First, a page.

For legendary figures for which historicity cannot be established, see culture hero.
This article lists historical figures credited with founding religions or religious philosophies or people who first codified older known religious traditions. It also lists those who have founded a specific major denomination within a larger religion.
In many cases, one can regard a religion as a continuous tradition extending to prehistoric times without a specific founder (Vedic religion or Dharmic religion, folk religion, animism), or with legendary founding-figures whose historicity has been widely questioned (such Rishabha). This notwithstanding, many historical expressions of such religions will still have founders. Religion often develops by means of schism and reform (motivated by theological speculation), and it becomes a matter of judgement at what point such a schism or reform should be considered the "foundation" of a new religious tradition. For example, Martin Luther and John Wesley worked for reforms but their efforts failed to influence the whole Church and the end result was a new tradition within Christianity.
Chronologically, foundations of religious traditions may sub-divide into:
^"Controversy over Zaraθuštra's date has been an embarrassment of long standing to Zoroastrian studies. If anything approaching a consensus exists, it is that he lived ca. 1000 BCE give or take a century or so, though reputable scholars have proposed dates as widely apart as ca. 1750 BCE and '258 years before Alexander.'" (Encyclopædia Iranica)
^historicity disputed but widely considered plausible. Gosta W. Ahlstrom argues the inconsistencies of the biblical tradition are insufficient to say that Ezra, with his central position as the 'father of Judaism' in the Jewish tradition, has been a later literary invention. (The History of Ancient Palestine, Fortress Press, p.888)
^ abcThe teaching of the traditional "founding father" of a "heresy" is may well have differed greatly from the contents of the heresy as generally understood. For references see following notes.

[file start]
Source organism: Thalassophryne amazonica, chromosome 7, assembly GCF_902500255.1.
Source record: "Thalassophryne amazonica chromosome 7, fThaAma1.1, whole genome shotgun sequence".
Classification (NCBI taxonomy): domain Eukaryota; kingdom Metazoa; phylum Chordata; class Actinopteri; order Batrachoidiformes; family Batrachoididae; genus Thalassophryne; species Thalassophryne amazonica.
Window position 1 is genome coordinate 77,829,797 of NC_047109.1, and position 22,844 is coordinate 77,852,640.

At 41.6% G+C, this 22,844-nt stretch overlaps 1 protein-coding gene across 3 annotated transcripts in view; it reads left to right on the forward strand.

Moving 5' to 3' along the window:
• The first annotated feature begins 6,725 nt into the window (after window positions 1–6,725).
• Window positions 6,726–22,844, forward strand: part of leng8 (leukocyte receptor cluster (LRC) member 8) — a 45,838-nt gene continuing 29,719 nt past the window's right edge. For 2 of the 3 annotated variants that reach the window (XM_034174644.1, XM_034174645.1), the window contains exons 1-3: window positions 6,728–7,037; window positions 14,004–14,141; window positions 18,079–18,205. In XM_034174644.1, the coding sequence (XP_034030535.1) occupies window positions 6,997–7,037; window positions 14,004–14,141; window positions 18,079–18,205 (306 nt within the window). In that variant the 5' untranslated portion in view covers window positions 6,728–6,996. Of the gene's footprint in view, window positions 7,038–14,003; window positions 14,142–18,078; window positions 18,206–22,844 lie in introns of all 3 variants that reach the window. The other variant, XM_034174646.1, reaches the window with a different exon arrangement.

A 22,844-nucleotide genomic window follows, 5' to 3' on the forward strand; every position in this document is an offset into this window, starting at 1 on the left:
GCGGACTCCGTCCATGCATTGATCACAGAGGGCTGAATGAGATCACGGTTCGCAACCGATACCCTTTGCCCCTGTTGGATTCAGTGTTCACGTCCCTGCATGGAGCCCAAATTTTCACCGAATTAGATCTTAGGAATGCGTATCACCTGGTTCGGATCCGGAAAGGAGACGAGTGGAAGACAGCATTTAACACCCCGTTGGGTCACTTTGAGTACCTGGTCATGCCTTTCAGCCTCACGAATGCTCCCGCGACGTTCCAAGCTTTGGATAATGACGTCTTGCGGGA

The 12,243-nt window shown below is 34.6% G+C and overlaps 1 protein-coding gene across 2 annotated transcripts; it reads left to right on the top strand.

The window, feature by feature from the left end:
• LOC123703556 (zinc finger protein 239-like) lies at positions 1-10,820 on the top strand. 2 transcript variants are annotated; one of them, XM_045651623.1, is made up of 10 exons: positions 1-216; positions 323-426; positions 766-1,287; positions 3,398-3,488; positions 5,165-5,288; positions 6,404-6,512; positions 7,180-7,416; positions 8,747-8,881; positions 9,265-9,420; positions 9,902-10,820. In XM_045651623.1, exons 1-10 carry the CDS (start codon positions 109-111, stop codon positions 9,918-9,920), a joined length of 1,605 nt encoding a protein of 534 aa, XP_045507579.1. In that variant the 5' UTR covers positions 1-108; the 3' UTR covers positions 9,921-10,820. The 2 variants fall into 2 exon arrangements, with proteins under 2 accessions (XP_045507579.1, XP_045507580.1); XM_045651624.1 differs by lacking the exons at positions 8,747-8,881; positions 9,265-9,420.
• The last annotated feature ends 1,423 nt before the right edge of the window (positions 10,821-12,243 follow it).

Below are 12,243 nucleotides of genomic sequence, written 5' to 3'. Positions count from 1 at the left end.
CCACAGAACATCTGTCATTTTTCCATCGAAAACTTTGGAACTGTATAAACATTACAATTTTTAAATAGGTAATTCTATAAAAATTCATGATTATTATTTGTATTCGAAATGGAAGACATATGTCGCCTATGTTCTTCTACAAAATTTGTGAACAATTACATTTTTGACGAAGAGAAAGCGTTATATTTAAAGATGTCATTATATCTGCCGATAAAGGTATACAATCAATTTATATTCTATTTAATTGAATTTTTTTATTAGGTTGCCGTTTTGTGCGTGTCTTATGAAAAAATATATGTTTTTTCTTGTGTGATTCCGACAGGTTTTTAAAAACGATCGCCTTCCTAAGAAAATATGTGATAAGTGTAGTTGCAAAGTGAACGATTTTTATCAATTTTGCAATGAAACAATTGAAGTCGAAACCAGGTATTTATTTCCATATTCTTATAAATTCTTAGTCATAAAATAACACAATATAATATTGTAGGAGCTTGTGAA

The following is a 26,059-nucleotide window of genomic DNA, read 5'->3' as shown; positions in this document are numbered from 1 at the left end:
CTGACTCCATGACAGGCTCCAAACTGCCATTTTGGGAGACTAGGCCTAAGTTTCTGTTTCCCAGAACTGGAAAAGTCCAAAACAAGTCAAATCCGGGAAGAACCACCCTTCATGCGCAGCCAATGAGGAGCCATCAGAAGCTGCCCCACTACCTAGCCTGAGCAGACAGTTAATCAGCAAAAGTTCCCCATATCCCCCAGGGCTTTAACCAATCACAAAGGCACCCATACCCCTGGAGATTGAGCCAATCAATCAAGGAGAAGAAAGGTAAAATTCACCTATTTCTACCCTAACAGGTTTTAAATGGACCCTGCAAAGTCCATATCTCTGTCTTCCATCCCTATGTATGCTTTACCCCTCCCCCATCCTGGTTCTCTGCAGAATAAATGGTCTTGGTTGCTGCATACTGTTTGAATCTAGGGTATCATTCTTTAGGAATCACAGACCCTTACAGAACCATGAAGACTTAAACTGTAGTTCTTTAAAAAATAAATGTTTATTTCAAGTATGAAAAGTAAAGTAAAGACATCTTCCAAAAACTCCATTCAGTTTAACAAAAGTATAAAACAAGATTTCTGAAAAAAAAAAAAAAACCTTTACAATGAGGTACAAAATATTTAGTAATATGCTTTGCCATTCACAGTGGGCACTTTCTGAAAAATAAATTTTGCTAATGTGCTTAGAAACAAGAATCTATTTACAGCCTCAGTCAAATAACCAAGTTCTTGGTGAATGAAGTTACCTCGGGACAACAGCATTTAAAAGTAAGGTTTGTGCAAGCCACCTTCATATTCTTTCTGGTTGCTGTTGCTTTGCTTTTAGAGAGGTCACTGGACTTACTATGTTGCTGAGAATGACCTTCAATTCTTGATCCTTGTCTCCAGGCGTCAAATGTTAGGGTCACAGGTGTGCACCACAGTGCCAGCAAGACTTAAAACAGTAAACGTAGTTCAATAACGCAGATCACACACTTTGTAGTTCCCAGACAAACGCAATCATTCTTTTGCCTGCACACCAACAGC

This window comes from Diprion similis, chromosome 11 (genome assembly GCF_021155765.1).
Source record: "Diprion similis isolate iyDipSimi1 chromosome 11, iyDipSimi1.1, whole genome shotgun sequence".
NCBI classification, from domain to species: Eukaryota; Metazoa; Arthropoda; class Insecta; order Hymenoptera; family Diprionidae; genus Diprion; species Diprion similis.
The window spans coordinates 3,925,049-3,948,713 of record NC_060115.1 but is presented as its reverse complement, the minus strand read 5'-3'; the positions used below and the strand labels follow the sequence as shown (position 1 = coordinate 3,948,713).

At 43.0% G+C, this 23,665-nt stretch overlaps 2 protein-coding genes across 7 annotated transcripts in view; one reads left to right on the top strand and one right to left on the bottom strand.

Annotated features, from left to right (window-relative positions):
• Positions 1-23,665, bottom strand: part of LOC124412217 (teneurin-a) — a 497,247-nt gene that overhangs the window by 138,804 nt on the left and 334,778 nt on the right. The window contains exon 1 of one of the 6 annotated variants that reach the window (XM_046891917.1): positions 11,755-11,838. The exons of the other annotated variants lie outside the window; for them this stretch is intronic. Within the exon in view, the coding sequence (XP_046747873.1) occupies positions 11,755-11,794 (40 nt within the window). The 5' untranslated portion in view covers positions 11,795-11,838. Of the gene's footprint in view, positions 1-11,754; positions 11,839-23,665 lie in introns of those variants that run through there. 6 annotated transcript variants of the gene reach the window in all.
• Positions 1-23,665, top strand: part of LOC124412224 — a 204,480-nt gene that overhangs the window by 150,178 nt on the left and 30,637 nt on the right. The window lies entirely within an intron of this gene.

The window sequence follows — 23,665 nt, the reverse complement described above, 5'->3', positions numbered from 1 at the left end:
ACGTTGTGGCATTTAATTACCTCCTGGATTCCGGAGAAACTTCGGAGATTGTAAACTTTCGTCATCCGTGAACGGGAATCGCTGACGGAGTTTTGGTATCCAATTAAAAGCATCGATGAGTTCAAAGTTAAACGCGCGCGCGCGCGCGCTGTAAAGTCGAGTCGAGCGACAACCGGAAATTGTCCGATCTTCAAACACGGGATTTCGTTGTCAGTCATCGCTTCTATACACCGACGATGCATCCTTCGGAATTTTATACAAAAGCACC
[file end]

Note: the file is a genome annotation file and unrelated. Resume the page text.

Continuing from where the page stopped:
^Acc. to Rowan Williams, 'Arianism' was essentially a polemical creation of Athanasius in an attempt to show that the different alternatives to the Nicene Creed collapsed back into some form of Arius' teaching. (Arius, SCM (2001) p.247)
^Pelagius' thought was one sided and an inadequate interpretation of Christianity, but his disciples, Celestius and, to a greater extent, Julian of Eclanum pushed his ideas to extremes.(Kelly, J.N.D. Early Christian Doctrines A & C. Black (1965) p.361) Pelagius himself was declared orthodox by the synod of Diospolis in 415, after repudiating some of Celestius' opinions. (Frend, W.H.C. Saints and Sinners in the Early Church DLT (1985) p.133)
^Nestorius specifically endorsed the repudiation of "Nestorianism" reached at Chalcedon in 451 (Prestige, G.L. Fathers and Heretics SPCK (1963) p.130)
^Monophysitism represents an advanced type of Alexandrian Theology; it emerged in a distinctive form in 433 as a result of the agreement between John of Antioch and Cyril of Alexandria. The exaggerated form held by Eutyches was condemned in 451 by the Council of Chalcedon. In its moderate forms the divergence from orthodoxy may be simply terminological. Alexandrian Theology stressed both divine transcendence and a marked dualism between the material and the spiritual and so tended to nullify the humanity of Christ.(Cross & Livingstone. The Oxford Dictionary of the Christian Church (1974) arts. Monophysitism, Alexandrian Theology)
^The Old Catholic Churches are a grouping of national churches which have broken from Rome at different times: The Church of Utrecht in 1724; German Austrian and Swiss Christians who refused to accept the dogma of papal infallibility as defined in 1870 and received the apostolic succession from Utrecht; these two groups were later some small groups of Slav origin living in the USA (Cross & Livingstone. The Oxford Dictionary of the Christian Church (1974) arts. Old Catholics; Holland, Christianity in)